Isolation and Screening of Actinomycetes for Biodegradation of Low Density Polyethylene from Mangrove Sediment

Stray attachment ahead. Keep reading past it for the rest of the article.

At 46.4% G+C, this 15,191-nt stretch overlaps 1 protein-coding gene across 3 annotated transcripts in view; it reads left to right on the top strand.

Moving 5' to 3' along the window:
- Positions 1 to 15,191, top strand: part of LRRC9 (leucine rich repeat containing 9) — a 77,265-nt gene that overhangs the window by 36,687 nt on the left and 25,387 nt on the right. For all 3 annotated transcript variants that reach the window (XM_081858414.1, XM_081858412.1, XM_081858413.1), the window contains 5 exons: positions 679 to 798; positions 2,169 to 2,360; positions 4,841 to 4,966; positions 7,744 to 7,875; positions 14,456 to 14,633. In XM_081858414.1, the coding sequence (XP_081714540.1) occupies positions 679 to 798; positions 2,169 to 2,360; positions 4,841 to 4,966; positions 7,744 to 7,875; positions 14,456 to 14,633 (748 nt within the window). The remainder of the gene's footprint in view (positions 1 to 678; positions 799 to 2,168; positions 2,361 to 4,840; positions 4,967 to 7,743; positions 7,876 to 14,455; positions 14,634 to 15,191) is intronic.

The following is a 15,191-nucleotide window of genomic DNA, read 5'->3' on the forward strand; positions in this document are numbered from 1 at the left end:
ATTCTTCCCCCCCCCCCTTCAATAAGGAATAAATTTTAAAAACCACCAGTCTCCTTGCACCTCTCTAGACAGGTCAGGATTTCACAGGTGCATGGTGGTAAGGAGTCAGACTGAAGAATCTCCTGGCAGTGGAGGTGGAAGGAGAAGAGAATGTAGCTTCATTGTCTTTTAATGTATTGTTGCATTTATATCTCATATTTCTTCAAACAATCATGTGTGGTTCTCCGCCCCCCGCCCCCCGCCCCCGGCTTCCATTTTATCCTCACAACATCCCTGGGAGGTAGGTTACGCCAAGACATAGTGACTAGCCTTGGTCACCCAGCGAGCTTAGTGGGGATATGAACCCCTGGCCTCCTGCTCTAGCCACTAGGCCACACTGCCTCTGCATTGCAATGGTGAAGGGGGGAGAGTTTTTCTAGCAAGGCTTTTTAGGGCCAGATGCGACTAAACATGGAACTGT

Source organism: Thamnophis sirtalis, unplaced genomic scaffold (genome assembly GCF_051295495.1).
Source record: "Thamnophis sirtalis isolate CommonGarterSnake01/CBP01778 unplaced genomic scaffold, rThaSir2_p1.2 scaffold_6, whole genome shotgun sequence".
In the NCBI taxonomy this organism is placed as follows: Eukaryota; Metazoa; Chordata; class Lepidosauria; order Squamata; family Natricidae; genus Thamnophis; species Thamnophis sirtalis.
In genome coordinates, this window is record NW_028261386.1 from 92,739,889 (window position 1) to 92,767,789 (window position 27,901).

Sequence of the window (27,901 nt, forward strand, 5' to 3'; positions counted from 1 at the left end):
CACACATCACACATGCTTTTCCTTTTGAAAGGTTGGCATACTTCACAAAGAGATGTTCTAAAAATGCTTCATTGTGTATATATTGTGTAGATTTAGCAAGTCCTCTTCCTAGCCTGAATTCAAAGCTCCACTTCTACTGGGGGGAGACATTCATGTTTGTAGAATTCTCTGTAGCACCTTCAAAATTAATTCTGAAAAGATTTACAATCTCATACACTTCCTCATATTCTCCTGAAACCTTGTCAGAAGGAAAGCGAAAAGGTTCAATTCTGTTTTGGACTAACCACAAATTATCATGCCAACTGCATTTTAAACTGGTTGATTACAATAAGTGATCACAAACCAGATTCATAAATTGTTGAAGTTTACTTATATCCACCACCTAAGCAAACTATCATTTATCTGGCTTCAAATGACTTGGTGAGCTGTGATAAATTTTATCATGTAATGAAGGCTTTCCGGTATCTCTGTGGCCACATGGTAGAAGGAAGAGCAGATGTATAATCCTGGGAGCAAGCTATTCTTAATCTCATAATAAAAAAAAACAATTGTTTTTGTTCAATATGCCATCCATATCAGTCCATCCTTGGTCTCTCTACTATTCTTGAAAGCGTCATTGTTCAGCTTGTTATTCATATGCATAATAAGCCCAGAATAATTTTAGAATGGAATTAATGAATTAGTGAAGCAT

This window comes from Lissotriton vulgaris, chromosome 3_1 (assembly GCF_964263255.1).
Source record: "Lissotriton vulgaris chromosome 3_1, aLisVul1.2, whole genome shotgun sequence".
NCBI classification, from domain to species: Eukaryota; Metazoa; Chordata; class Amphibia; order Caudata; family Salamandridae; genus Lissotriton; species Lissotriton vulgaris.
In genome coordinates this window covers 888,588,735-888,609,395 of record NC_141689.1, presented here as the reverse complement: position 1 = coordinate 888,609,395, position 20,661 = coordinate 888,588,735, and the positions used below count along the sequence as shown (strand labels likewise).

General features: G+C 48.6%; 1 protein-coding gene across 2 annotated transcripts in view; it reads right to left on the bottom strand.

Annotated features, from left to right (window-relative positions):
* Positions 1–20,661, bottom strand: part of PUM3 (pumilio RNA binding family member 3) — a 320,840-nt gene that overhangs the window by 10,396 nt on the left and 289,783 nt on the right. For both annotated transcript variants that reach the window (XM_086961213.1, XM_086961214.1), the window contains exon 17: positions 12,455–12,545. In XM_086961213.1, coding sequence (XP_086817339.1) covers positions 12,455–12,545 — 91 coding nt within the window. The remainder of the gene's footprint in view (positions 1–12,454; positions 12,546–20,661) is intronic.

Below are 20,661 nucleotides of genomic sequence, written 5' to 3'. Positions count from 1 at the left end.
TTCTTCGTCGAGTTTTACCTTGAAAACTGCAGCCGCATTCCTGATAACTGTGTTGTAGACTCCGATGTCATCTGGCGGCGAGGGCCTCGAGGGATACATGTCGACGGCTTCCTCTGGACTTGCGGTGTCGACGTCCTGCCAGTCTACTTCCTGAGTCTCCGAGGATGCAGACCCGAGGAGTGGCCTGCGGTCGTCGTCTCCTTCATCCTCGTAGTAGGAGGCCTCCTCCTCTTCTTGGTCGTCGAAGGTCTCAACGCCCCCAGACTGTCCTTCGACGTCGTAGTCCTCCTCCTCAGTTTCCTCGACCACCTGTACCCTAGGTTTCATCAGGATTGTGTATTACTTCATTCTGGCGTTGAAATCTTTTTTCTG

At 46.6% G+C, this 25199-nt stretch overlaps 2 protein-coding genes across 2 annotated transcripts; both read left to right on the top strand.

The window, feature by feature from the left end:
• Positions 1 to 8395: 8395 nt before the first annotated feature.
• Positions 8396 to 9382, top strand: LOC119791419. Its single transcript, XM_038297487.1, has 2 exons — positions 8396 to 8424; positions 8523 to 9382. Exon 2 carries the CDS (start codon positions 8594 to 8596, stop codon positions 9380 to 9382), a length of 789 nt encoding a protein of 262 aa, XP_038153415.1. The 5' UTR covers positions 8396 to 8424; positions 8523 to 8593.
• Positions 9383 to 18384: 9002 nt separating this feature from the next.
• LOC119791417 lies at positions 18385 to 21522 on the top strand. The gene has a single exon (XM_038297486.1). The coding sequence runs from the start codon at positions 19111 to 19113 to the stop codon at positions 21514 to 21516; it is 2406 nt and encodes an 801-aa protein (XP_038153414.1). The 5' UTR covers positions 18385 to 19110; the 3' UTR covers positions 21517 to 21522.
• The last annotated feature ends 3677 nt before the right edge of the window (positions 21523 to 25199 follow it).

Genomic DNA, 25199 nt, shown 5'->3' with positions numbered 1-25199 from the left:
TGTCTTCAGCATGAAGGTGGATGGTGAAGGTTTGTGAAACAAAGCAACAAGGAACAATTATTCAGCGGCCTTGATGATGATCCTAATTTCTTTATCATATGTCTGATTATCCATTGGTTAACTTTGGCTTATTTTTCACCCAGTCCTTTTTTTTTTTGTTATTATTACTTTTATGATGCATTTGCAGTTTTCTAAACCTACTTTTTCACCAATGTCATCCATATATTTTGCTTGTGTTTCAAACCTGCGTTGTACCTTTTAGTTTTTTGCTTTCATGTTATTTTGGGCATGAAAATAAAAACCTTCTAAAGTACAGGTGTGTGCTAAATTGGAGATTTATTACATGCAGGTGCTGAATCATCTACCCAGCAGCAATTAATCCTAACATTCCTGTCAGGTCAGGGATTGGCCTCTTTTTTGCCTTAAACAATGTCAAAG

Polyethylene is widely used as a packing material for different purposes of human life. Accumulation of polyethylene in the environment may cause ecological threat. To prevent the accumulation of polyethylene in the environment, a total of seven actinomycetes were isolated from Koringa Mangrove sediments, near Kakinada, Andhra Pradesh. These isolates were able to grow on mineral salts medium containing polyethylene as a sole source of carbon. Of these, one isolate M4 showed prominent result with redox probe TTC (2,3,5-triphenyltetrazolium chloride) as a viability indicator, which forms red coloured insoluble TPF (triphenylformazan) on mineral salts medium containing emulsified polyethylene within five to seven days, and was selected for detailed analysis. A significant reduction in weight of the polyethylene films were observed after four weeks of incubation with selected isolate in the mineral salts medium containing PE films as a carbon source. The viability and metabolic activity of isolate M4 growing on the polyethylene surface was confirmed using a TTC reduction test. The microbial degradation of LDPE was also analyzed by the change in pH of the culture media and microscopic analysis. Optimization of pH and temperature range for polyethylene degradation by this isolate was studied. The isolate was also able to grow on other polymers such as polyvinyl acetate, polycaprolactone, polyethylene oxide and polyethylene glycol. It could be concluded that the PE degrading actinomycete isolate selected in this study showed diverse and varying capacities to degrade polyethylene and other polymers and can be exploited for cleaning up polyethylene contaminated sites.